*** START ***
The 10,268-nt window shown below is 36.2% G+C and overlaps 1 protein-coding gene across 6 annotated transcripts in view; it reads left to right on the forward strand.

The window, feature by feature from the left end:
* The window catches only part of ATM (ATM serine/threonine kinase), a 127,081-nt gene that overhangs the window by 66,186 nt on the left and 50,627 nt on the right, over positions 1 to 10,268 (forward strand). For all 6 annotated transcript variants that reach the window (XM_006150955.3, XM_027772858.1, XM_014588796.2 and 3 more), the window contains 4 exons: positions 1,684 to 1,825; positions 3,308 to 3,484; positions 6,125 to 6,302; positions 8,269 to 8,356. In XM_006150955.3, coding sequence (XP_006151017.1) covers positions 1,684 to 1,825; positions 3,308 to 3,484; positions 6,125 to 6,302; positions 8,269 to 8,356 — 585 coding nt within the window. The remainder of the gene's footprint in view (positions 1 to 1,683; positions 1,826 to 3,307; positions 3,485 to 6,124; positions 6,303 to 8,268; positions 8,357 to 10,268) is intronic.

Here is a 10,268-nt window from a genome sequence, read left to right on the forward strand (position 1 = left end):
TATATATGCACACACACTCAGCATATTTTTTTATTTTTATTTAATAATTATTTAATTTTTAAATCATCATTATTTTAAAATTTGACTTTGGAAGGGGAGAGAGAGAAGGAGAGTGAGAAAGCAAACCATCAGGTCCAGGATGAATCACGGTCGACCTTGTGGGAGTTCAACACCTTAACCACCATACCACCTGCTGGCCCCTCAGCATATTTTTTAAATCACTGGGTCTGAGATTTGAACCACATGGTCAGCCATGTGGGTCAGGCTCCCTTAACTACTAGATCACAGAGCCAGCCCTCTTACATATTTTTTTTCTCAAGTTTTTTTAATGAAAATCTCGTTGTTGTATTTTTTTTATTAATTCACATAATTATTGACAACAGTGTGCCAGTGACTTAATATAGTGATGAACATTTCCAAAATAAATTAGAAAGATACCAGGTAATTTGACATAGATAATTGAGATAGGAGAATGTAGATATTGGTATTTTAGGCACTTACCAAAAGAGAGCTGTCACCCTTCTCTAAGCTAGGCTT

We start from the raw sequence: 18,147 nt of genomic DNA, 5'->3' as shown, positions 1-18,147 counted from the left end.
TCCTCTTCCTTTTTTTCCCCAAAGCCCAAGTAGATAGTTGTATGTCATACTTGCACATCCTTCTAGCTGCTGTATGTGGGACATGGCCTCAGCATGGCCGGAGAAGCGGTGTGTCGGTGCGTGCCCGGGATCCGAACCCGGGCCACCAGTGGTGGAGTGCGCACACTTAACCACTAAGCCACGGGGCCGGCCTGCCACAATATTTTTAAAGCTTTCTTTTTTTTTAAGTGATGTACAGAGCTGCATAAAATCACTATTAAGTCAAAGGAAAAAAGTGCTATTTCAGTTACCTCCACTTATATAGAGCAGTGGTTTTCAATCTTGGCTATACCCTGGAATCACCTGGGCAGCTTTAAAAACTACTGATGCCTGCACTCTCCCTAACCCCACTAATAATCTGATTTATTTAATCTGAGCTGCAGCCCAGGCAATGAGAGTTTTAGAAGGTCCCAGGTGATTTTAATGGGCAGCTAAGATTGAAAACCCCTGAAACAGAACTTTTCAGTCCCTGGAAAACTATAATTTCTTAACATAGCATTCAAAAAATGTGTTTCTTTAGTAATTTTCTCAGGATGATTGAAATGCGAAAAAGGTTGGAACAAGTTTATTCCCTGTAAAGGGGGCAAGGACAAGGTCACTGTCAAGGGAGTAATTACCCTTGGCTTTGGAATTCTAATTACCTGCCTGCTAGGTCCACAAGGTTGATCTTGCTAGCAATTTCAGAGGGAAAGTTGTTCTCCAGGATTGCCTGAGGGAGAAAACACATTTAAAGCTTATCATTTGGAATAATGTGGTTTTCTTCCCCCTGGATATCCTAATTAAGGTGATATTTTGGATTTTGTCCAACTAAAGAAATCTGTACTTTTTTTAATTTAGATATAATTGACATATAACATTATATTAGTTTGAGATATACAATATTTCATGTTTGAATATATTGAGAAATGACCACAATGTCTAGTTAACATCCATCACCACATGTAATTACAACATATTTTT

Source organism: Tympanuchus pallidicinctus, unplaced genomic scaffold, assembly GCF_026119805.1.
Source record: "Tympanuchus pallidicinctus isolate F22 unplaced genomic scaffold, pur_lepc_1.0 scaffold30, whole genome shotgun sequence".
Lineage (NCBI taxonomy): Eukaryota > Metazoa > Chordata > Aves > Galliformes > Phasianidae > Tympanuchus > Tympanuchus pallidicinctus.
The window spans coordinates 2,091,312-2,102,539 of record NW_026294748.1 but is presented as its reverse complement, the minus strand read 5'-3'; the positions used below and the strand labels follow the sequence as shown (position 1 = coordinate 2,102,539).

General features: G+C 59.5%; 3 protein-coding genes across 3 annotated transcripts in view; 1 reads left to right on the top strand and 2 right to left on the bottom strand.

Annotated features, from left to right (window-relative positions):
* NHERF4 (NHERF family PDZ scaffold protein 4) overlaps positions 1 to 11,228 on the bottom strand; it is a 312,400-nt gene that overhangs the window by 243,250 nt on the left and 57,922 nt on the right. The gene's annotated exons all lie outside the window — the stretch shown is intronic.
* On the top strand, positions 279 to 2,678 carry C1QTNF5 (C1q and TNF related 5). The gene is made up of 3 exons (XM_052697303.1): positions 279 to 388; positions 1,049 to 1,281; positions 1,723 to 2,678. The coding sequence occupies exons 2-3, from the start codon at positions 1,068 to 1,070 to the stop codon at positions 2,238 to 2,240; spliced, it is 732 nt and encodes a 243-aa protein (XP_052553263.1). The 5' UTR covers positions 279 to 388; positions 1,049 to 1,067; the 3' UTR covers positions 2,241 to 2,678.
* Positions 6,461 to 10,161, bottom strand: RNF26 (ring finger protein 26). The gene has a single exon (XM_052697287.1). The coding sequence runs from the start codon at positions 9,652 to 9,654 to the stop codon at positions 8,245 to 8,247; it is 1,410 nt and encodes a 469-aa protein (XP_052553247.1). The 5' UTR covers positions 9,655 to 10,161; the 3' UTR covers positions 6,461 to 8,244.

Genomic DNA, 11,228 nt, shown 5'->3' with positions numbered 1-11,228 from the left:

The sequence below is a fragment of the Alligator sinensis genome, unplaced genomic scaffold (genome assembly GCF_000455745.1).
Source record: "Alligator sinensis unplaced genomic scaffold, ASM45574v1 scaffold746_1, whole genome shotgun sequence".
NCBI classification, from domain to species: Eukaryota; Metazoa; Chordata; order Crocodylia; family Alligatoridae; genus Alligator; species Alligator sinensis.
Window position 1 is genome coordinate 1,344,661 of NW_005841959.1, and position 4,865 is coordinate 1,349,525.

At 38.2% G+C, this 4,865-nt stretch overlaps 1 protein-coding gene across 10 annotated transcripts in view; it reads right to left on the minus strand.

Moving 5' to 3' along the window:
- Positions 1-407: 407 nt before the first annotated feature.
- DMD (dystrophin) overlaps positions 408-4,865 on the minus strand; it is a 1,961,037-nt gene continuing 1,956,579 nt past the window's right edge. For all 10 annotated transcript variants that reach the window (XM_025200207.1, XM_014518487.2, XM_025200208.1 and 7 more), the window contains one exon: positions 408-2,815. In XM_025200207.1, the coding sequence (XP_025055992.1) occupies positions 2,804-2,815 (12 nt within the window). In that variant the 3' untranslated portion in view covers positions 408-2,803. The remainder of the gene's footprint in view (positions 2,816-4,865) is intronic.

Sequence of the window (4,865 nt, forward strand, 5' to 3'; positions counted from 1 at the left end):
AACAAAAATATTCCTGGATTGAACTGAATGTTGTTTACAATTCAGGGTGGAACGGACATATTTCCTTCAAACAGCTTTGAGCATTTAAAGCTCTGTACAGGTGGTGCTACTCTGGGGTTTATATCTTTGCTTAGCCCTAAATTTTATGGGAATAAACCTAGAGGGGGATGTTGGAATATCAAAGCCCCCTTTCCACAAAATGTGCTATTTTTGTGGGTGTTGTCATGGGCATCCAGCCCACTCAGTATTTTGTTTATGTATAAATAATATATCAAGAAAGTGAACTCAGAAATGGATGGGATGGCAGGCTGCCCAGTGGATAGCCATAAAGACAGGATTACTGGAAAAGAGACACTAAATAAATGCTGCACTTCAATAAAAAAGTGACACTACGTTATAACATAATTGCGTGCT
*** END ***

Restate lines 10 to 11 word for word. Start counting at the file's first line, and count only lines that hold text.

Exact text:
Lineage (NCBI taxonomy): Eukaryota > Metazoa > Chordata > Aves > Galliformes > Phasianidae > Tympanuchus > Tympanuchus pallidicinctus.
The window spans coordinates 2,091,312-2,102,539 of record NW_026294748.1 but is presented as its reverse complement, the minus strand read 5'-3'; the positions used below and the strand labels follow the sequence as shown (position 1 = coordinate 2,102,539).